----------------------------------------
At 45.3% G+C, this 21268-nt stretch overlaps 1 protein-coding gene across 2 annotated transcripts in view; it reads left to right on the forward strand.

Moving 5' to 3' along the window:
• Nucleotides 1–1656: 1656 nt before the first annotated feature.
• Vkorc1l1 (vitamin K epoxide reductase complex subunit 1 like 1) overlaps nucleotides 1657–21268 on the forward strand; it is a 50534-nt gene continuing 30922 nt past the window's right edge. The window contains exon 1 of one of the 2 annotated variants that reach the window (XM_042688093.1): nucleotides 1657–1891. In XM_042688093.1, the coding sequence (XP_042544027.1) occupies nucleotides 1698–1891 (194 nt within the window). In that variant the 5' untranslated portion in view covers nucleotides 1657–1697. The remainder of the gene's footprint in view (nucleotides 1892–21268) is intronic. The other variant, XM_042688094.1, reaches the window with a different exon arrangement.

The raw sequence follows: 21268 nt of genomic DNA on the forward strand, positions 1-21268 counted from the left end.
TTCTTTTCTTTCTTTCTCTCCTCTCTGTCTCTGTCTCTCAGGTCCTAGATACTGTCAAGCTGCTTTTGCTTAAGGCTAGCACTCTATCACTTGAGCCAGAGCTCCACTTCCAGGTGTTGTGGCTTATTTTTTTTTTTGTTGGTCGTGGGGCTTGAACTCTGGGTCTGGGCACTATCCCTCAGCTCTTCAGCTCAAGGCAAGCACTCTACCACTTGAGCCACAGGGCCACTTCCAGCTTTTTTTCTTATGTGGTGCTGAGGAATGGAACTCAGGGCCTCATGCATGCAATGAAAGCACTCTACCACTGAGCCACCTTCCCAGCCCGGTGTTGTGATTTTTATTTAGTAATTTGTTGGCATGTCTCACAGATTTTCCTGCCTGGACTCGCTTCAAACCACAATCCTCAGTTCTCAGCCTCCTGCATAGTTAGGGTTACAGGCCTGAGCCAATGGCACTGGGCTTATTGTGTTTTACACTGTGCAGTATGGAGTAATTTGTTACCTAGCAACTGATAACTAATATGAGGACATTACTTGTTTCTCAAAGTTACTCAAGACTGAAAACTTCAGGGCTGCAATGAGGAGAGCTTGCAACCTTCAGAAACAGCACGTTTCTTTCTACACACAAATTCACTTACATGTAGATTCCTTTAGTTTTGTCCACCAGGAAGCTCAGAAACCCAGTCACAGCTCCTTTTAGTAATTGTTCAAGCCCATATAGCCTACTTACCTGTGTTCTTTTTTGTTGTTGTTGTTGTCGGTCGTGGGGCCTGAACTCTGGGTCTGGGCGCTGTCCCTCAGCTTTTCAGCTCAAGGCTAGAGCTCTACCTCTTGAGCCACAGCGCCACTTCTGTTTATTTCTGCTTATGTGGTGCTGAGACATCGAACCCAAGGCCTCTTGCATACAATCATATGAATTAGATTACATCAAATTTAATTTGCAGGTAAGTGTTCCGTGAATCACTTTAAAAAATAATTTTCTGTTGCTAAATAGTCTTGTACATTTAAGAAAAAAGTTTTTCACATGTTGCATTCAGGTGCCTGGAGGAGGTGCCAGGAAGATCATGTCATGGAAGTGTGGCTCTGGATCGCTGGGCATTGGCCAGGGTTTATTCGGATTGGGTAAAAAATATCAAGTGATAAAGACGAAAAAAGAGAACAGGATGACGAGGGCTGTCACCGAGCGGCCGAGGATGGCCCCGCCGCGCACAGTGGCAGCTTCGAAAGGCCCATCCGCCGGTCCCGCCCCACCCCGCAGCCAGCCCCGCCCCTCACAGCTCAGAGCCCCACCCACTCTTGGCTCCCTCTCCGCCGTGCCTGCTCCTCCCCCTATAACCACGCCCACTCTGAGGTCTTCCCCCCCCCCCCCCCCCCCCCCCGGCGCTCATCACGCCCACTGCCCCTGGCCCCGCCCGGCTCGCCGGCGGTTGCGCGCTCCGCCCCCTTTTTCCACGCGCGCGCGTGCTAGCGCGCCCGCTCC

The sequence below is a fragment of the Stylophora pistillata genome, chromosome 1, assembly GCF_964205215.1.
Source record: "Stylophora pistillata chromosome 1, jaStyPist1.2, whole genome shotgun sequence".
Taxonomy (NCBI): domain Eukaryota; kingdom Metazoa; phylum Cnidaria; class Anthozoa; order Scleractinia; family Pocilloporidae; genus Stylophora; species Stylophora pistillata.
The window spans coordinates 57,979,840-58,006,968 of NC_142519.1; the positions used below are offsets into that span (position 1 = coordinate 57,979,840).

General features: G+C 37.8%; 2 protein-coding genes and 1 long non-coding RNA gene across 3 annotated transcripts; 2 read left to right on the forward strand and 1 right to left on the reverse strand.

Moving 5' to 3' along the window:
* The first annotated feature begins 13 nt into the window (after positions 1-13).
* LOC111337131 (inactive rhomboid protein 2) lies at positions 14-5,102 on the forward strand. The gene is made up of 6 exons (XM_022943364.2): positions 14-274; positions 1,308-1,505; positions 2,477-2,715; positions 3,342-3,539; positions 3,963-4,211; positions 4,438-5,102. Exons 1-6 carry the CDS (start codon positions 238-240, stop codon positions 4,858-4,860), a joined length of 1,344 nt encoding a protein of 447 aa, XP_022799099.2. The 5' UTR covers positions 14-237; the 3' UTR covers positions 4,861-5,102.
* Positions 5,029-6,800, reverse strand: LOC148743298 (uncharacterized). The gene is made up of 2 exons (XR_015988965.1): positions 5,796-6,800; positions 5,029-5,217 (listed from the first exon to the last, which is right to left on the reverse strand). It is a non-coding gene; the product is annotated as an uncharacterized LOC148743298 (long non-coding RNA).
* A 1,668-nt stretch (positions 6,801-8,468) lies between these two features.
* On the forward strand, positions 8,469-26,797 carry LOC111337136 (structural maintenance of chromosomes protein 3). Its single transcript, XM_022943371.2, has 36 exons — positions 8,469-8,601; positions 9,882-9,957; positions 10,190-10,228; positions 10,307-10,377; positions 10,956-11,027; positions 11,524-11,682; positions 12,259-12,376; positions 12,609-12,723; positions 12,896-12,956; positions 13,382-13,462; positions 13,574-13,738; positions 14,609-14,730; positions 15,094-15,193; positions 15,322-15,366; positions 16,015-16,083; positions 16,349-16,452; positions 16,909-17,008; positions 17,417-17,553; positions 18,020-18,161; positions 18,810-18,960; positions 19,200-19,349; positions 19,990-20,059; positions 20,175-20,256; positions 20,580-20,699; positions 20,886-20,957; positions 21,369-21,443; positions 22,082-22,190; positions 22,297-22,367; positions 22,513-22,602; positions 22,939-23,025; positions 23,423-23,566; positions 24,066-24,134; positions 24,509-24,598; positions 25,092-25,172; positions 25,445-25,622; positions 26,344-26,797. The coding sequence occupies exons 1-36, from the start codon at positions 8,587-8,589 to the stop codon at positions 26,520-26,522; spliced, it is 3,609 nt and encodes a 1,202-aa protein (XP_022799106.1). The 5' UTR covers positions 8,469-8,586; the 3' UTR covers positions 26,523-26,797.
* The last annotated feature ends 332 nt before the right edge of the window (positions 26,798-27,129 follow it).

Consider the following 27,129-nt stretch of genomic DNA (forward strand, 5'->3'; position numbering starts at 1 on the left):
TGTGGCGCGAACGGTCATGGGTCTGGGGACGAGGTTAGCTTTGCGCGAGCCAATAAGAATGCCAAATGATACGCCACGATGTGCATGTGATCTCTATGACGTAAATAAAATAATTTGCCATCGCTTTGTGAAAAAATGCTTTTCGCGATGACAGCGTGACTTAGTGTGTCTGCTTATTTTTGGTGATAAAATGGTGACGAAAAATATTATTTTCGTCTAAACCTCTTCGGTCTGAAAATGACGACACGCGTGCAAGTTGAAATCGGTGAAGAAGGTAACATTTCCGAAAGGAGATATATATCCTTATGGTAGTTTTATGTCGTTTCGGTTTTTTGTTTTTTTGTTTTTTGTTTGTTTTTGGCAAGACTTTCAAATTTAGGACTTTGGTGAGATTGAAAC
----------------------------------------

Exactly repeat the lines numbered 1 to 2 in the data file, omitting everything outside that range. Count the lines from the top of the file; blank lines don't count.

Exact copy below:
At 45.3% G+C, this 21268-nt stretch overlaps 1 protein-coding gene across 2 annotated transcripts in view; it reads left to right on the forward strand.

Moving 5' to 3' along the window: